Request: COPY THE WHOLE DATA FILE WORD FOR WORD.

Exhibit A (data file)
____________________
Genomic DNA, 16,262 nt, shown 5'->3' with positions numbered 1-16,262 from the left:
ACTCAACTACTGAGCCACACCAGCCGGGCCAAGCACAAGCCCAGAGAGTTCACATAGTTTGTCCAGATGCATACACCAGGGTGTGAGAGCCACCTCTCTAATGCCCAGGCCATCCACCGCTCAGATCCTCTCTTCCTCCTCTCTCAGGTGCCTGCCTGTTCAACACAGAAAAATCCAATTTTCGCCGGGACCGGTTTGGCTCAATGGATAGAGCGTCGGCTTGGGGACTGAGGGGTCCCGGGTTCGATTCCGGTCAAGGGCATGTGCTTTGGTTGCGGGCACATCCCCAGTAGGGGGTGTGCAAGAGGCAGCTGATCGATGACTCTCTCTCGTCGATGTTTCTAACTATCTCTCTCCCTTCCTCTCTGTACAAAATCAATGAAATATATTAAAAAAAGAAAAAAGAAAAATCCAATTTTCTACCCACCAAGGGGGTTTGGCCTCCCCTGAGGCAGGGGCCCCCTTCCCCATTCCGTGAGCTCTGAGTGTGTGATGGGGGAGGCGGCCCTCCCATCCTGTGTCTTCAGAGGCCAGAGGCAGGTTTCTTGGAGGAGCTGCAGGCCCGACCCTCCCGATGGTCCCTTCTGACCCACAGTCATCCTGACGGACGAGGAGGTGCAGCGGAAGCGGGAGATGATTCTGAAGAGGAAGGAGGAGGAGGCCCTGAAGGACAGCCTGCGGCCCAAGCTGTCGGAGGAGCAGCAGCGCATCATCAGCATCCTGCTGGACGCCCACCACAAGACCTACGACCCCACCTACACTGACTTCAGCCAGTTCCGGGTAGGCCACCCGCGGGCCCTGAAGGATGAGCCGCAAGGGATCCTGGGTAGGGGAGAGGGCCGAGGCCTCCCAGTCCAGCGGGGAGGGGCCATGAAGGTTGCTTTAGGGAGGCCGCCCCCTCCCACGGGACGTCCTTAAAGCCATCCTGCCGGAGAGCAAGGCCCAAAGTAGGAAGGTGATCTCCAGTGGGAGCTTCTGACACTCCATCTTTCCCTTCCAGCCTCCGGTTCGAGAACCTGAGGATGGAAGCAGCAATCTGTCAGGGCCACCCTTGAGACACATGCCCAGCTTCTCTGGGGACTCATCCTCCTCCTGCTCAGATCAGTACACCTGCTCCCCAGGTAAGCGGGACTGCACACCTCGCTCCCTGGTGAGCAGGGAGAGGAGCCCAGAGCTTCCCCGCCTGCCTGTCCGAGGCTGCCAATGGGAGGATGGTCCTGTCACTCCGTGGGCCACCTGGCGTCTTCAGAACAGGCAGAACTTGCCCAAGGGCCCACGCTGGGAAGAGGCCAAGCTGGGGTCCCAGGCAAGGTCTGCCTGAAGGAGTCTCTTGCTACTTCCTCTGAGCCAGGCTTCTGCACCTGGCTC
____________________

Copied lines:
Genomic DNA, 16,262 nt, shown 5'->3' with positions numbered 1-16,262 from the left:
ACTCAACTACTGAGCCACACCAGCCGGGCCAAGCACAAGCCCAGAGAGTTCACATAGTTTGTCCAGATGCATACACCAGGGTGTGAGAGCCACCTCTCTAATGCCCAGGCCATCCACCGCTCAGATCCTCTCTTCCTCCTCTCTCAGGTGCCTGCCTGTTCAACACAGAAAAATCCAATTTTCGCCGGGACCGGTTTGGCTCAATGGATAGAGCGTCGGCTTGGGGACTGAGGGGTCCCGGGTTCGATTCCGGTCAAGGGCATGTGCTTTGGTTGCGGGCACATCCCCAGTAGGGGGTGTGCAAGAGGCAGCTGATCGATGACTCTCTCTCGTCGATGTTTCTAACTATCTCTCTCCCTTCCTCTCTGTACAAAATCAATGAAATATATTAAAAAAAGAAAAAAGAAAAATCCAATTTTCTACCCACCAAGGGGGTTTGGCCTCCCCTGAGGCAGGGGCCCCCTTCCCCATTCCGTGAGCTCTGAGTGTGTGATGGGGGAGGCGGCCCTCCCATCCTGTGTCTTCAGAGGCCAGAGGCAGGTTTCTTGGAGGAGCTGCAGGCCCGACCCTCCCGATGGTCCCTTCTGACCCACAGTCATCCTGACGGACGAGGAGGTGCAGCGGAAGCGGGAGATGATTCTGAAGAGGAAGGAGGAGGAGGCCCTGAAGGACAGCCTGCGGCCCAAGCTGTCGGAGGAGCAGCAGCGCATCATCAGCATCCTGCTGGACGCCCACCACAAGACCTACGACCCCACCTACACTGACTTCAGCCAGTTCCGGGTAGGCCACCCGCGGGCCCTGAAGGATGAGCCGCAAGGGATCCTGGGTAGGGGAGAGGGCCGAGGCCTCCCAGTCCAGCGGGGAGGGGCCATGAAGGTTGCTTTAGGGAGGCCGCCCCCTCCCACGGGACGTCCTTAAAGCCATCCTGCCGGAGAGCAAGGCCCAAAGTAGGAAGGTGATCTCCAGTGGGAGCTTCTGACACTCCATCTTTCCCTTCCAGCCTCCGGTTCGAGAACCTGAGGATGGAAGCAGCAATCTGTCAGGGCCACCCTTGAGACACATGCCCAGCTTCTCTGGGGACTCATCCTCCTCCTGCTCAGATCAGTACACCTGCTCCCCAGGTAAGCGGGACTGCACACCTCGCTCCCTGGTGAGCAGGGAGAGGAGCCCAGAGCTTCCCCGCCTGCCTGTCCGAGGCTGCCAATGGGAGGATGGTCCTGTCACTCCGTGGGCCACCTGGCGTCTTCAGAACAGGCAGAACTTGCCCAAGGGCCCACGCTGGGAAGAGGCCAAGCTGGGGTCCCAGGCAAGGTCTGCCTGAAGGAGTCTCTTGCTACTTCCTCTGAGCCAGGCTTCTGCACCTGGCTC